7 Productivity Improvements You Can Implement Immediately and for Free After our Sales Training Workshops

September 30, 2016


The buzz of excitement and motivation coming from a successful sales training workshop is the perfect catalyst to implement positive change in a sales department.

Here are 7 straightforward (and free!) improvements you can make right away after our sales training workshops to maximize your productivity.

  1. Time blocking

A key to productivity is time management. The concept of time blocking has to do with analyzing the tasks to be completed for a particular day and setting up several “blocks” of time where only those tasks are worked.

A simple time blocking schedule for a sales person could look like this:

  • devote morning hours to strictly sales calls

  • one hour after lunch for emails

  • two hours after that for dealing with active customers

  • the final two hours for updating the CRM, social media prospecting, and planning presentations for the next day

  1. Focusing tools

Some salespeople, even if they time block, find that they violate the schedules they have established for themselves. In this case, it may help to use a tool to help maintain focus.

The Pomodoro technique (so named for the tomato looking timers used to time focus sessions) suggest that by using smaller, more concentrated focus sessions punctuated by many small breaks, you can actually get more done and more effectively with less brain fatigue.

Try working in 25-minute uninterrupted bursts, with a 5-minute break where you get up and leave your desk. Return for another 25-minute session and 5-minute break. Repeat this sequence, and you will have accomplished two hours of very focused production – more than many salespeople do in a day!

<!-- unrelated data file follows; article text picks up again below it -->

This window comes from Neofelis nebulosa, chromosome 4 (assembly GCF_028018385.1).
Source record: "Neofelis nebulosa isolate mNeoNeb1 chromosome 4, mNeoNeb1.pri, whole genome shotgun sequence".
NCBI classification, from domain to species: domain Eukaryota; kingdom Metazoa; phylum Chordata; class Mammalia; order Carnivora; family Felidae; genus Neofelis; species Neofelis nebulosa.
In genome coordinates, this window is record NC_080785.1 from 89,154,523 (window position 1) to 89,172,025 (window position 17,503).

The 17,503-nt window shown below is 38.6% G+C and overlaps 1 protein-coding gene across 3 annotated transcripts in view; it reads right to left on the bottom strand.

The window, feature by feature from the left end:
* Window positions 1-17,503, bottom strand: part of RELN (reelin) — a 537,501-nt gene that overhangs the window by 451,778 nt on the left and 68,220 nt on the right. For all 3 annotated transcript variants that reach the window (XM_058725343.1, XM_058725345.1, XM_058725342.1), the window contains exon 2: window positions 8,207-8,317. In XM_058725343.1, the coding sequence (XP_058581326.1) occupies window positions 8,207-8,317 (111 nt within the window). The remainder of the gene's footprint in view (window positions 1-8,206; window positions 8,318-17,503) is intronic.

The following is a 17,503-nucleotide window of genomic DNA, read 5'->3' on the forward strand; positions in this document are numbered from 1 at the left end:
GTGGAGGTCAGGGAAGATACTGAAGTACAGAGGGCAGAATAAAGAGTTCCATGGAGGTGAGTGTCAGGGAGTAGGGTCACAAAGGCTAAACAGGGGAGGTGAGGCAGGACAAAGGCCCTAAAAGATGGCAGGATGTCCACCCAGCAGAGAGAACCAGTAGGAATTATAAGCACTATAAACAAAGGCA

1. Outsource the menial tasks

Free up valuable selling time by delegating tasks that are keeping your eye off the prize to freelancers, like those on Upwork or a similar service.

Think about how much you can make an hour when you are closing deals. That is how much it is costing you when you update spreadsheets for hours on end or file paperwork. You will find that it is usually a lot more cost effective to pay someone else to do these things.

  1. Narrow down your accounts

As a salesperson, don’t try to chase every lead under the sun. Instead, narrow things down to the most fruitful, likeliest-to-close accounts. How to determine this? You’ll have to figure this out for your own business, but here are some ideas for separating the wheat from the chaff:

  • Have they visited your website or called in to inquire in the past six months?

  • Do you have an inside coach you can use to make an introduction?

  • Do you have a competitive advantage over their current supplier, such as lower price or better warranty?

  • Have they done business with you in the past?

  • Have they hired a new purchasing manager, ready to try new things?

  • Do they substantially match the profile of your existing top accounts?

  1. Formalize your sales process

At our business sales training workshops, we teach students that establishing formal, written sales processes standardizes things and greatly increases efficiency.

You can still be creative after adopting a formal sales process. In fact, you might find that since you don’t have to reinvent the wheel each time you sell you can focus on the creative and relationship aspects of the job.

  1. Shorten communications

With all of the electronic communications we issue on a daily basis, it seems a natural place to search for a productivity boost in this area. And there is one: write less.

Personalities like Guy Kawasaki have popularized sites such as five.sentenc.es, and it serves as a good rule of thumb for most emails. It really is the right size for most communications, and your clients and business partners will appreciate you getting to the point.

  1. Do your research

Knowing what makes your prospect tick really speeds up the sales cycle.

Social sites like Facebook and LinkedIn, as well as Google searches, make it a simple affair to look up prospective customers and get a sense of whether they are worth pursuing and how best to approach them.

These are just some of the ways to improve productivity and keep that sales training workshop boost in productivity going all year long.